Relationship question still in air
Was it love that paired Toby Young, a dedicated prison volunteer, with John M. Manard a convicted murderer sentenced to life at the Lansing Correctional Facility?
Manard escaped Feb. 12 from prison, and authorities say Young was his accomplice. Friday, after eluding authorities for nearly two weeks, they were captured after being spotted in Chattanooga, Tenn.
Their capture hasn't shed much light on their relationship. U.S. marshals found unspecified "sexual items," in the cabin the two shared in Alpine, Tenn., but they refused to speculate about the relation.
Young, who gave several jailhouse interviews since her capture has remained mostly quiet about her relationship with Manard.
"I don't want to talk about that now," she told Kansas City television station KCTV.
"We have no idea if they were in love or not," said Bill Miskell, a spokesman for the Kansas Department of Corrections. "We know that she was the president of the Safe Harbor Prison Dog program. We know that John Manard was one of 60, 70, 80, 90 inmate dog handlers here at the Lansing Correctional Facility. Beyond that, what the nature of their relationship was, we don't know."
At the time of his capture, Manard told authorities Young was his hostage, said Ray Stewart, a deputy U.S. marshal.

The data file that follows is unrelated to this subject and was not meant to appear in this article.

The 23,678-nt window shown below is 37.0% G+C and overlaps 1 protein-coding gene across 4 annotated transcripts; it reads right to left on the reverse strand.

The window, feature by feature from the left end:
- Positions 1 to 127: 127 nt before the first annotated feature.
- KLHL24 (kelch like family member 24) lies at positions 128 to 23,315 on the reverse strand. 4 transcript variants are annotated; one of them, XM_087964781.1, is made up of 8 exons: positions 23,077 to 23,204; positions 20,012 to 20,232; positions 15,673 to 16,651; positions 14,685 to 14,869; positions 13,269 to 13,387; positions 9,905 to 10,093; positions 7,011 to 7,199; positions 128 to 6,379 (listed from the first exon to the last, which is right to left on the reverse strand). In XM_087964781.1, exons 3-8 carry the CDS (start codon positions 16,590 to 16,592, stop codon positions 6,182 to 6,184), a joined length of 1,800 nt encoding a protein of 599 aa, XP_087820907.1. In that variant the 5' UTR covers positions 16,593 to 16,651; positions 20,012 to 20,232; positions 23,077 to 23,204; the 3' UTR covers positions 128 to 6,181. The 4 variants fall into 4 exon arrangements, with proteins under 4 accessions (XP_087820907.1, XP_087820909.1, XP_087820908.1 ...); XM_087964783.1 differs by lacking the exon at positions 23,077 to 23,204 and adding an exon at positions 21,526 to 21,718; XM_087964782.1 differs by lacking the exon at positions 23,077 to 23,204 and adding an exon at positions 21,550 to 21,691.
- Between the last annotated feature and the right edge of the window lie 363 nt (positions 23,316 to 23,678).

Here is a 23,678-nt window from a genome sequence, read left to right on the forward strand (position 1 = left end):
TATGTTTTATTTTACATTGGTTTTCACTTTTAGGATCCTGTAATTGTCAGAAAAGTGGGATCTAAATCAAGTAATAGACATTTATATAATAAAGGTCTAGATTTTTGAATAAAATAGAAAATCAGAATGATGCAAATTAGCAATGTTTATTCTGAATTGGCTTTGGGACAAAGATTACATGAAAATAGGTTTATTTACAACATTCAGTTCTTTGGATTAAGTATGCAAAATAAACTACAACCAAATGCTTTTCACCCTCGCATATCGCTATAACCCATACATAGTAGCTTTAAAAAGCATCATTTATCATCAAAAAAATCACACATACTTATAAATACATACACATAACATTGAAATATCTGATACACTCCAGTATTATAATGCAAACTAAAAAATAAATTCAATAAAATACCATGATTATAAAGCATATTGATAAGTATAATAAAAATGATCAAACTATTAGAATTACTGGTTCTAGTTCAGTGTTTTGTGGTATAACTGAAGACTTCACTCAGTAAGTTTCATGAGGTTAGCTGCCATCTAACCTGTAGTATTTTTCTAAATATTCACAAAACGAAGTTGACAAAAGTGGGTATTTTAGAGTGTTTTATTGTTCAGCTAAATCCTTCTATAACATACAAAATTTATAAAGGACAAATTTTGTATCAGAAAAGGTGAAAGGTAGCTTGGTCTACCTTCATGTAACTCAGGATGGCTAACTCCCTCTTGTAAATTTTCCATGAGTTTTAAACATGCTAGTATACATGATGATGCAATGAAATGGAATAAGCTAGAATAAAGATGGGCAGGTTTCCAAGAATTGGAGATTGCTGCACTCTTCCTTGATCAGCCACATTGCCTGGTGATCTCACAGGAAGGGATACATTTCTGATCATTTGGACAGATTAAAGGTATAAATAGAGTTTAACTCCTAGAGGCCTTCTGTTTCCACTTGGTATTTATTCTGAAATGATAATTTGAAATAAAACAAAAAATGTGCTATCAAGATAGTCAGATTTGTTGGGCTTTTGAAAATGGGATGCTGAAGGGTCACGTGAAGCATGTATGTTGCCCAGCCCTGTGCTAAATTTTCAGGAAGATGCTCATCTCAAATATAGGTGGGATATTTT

But the pronouncement doesn't ring true, Stewart and Miskell said at a news conference Saturday in Lansing.
"Manard made a comment that she was being held hostage from what I understand," Stewart said, "but as my partner here said, that probably could be the farthest from the truth knowing what we know now and looking back."
Added Miskell, "It has been clear from very early on in this investigation that Toby Young was involved in planning this escape. She withdrew a substantial amount of cash. She took two handguns from her home. She obtained this white, 1997 Chevy Silverado extended cab pickup truck. She rented a storage locker in Bonner Springs. And she was an active participant in this escape."
Stewart said he wasn't surprised by the case, which paired a 48-year-old married mother of two with a man 21 years her junior who is serving a life sentence for a carjacking in which a 45-year-old man who had brain cancer was killed.
"I'm never really shocked at what some people will do," Stewart said.
"I don't know what gets into people's minds or would want to make somebody that does not have a criminal do something of this nature; I'm just glad it ended with nobody getting hurt."